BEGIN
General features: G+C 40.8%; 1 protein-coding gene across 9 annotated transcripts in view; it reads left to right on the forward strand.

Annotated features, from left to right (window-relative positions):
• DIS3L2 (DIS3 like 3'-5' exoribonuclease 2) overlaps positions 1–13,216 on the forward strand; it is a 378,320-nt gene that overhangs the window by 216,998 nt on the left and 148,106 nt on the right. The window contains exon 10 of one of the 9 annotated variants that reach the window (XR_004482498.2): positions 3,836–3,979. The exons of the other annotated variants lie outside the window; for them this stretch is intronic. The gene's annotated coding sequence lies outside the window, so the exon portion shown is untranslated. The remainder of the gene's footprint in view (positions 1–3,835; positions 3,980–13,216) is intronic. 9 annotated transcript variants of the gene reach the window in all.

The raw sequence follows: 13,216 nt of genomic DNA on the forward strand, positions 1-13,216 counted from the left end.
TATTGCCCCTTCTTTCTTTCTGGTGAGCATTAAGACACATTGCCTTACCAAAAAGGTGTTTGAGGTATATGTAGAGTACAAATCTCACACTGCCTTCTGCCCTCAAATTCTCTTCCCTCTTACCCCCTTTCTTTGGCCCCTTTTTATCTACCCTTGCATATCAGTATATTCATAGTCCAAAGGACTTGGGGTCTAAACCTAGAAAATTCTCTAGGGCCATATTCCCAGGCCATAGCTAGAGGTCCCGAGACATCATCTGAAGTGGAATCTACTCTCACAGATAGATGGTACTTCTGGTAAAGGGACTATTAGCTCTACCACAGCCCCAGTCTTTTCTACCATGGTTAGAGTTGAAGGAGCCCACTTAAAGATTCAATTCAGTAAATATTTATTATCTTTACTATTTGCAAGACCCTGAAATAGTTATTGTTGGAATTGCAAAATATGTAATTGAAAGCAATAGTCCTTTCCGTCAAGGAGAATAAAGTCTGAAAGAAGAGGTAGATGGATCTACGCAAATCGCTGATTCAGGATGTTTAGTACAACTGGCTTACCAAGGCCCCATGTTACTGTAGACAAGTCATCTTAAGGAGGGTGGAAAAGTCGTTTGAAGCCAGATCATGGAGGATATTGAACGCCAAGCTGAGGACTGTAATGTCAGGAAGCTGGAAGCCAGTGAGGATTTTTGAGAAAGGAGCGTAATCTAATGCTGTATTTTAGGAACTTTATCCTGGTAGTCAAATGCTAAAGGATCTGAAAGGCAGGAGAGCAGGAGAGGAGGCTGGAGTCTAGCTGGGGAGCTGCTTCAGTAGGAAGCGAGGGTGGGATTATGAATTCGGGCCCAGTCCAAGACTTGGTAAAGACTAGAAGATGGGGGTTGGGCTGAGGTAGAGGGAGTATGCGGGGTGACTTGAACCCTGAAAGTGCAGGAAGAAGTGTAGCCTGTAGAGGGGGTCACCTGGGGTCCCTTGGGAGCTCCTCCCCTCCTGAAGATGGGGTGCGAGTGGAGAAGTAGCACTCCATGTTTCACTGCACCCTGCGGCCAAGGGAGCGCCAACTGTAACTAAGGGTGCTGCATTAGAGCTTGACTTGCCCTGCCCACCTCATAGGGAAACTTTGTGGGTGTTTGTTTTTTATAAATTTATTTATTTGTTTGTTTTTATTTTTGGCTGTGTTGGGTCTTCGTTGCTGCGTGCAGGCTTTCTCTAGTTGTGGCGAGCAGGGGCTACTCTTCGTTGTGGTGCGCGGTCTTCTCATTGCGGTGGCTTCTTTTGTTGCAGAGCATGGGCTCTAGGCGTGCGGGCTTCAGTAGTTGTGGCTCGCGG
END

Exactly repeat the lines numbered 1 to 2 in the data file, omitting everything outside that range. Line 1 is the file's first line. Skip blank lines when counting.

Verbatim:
General features: G+C 40.8%; 1 protein-coding gene across 9 annotated transcripts in view; it reads left to right on the forward strand.

Annotated features, from left to right (window-relative positions):